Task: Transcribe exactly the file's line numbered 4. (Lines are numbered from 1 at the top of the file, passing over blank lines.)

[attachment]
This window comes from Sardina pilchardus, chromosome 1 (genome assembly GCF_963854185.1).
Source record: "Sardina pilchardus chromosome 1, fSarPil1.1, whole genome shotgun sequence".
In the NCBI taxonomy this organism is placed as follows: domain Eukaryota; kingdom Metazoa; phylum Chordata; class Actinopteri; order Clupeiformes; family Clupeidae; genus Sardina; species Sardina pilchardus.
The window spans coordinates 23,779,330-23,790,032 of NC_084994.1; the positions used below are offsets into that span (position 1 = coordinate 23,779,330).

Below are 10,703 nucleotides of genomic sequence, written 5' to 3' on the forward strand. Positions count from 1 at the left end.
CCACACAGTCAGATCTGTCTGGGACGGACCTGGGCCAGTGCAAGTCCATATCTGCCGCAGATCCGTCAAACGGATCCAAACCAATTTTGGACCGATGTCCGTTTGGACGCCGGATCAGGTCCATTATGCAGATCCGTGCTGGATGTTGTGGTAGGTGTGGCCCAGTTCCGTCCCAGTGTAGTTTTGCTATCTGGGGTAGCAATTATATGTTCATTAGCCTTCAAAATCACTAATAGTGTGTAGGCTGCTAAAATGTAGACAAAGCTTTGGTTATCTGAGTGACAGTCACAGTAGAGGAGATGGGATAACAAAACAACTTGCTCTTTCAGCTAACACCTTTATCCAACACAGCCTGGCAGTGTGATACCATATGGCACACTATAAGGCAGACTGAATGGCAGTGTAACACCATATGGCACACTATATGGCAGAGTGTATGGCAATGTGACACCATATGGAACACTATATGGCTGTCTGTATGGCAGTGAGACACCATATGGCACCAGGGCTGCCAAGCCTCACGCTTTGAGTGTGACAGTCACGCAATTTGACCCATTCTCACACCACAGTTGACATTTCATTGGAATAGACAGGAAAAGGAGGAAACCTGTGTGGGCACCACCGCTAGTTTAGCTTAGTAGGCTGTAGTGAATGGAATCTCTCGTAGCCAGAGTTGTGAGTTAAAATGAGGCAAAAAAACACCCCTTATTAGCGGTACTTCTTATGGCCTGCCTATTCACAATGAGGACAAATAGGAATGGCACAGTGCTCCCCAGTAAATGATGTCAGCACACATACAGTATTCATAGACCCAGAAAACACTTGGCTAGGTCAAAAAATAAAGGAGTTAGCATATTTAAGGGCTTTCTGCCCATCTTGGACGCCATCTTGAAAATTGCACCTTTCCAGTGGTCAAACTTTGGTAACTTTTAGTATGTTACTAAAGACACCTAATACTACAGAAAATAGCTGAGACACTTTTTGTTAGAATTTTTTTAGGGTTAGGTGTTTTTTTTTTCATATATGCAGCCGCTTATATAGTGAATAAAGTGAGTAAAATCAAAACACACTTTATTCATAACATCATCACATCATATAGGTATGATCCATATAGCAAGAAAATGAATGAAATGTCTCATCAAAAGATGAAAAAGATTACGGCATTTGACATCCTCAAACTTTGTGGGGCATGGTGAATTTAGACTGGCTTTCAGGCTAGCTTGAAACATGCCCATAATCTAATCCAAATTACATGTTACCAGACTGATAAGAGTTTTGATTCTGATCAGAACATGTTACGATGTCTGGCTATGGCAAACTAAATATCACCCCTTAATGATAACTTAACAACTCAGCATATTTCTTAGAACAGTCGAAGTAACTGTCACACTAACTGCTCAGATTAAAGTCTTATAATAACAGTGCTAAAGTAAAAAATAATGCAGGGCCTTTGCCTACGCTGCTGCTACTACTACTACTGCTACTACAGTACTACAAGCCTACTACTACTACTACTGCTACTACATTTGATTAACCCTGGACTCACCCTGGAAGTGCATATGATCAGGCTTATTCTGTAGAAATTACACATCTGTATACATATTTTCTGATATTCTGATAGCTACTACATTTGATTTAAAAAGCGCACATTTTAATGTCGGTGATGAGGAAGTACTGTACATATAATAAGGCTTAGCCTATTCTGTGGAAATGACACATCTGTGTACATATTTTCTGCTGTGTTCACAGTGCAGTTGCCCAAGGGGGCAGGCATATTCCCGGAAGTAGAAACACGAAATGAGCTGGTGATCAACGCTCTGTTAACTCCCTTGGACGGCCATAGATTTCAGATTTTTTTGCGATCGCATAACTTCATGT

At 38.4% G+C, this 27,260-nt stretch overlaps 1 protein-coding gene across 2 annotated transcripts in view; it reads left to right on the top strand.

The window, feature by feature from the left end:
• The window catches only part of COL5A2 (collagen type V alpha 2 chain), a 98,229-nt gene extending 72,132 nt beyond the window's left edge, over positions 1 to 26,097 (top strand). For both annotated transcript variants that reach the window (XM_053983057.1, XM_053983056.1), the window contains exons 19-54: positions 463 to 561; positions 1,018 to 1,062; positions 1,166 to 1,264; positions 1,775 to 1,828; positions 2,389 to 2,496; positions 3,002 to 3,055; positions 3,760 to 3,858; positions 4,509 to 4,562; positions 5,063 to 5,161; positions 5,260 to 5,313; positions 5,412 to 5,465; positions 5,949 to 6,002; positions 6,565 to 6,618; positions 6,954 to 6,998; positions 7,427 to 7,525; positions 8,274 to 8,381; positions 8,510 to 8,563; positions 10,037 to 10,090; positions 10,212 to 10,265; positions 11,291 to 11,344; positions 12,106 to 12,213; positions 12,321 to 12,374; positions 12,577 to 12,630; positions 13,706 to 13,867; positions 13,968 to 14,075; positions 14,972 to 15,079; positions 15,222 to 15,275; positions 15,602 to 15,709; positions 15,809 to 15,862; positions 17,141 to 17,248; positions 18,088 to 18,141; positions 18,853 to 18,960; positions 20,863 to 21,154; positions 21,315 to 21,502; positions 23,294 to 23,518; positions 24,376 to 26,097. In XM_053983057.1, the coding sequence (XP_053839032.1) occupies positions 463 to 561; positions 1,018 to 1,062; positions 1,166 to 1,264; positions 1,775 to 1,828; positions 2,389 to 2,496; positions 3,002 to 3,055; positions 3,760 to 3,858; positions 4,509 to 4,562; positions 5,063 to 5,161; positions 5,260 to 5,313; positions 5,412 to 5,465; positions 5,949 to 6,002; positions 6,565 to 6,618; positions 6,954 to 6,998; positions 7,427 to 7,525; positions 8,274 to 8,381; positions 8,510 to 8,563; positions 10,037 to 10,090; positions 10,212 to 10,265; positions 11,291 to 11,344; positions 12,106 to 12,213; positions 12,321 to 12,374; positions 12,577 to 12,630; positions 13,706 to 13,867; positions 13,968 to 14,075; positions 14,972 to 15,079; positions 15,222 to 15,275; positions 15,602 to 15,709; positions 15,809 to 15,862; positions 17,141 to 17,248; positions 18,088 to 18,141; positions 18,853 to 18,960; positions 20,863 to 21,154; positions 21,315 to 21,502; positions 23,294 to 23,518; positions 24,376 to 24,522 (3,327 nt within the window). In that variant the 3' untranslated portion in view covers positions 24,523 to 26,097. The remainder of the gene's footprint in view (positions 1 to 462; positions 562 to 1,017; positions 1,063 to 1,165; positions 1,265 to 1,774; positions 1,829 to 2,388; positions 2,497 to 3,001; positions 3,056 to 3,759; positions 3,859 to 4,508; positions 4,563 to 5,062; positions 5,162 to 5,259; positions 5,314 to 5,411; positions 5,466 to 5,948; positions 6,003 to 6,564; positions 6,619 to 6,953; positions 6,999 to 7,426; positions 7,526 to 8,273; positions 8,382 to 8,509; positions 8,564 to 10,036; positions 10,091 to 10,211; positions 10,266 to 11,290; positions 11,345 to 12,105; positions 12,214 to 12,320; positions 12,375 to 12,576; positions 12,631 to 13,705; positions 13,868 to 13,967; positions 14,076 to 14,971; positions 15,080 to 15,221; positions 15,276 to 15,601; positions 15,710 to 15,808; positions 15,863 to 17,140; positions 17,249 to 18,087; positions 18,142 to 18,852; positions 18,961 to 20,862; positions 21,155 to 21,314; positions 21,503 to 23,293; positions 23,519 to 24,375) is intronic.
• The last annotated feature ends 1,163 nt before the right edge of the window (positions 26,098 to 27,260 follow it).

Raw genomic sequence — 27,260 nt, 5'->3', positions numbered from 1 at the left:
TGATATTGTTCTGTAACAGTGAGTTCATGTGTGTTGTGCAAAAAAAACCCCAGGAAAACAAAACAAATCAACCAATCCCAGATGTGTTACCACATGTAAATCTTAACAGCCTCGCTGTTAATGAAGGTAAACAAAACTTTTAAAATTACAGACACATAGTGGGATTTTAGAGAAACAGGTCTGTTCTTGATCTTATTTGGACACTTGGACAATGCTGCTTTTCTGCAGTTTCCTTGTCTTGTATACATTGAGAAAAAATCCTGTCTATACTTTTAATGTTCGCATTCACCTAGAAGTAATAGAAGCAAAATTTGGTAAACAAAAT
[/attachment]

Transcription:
The window spans coordinates 23,779,330-23,790,032 of NC_084994.1; the positions used below are offsets into that span (position 1 = coordinate 23,779,330).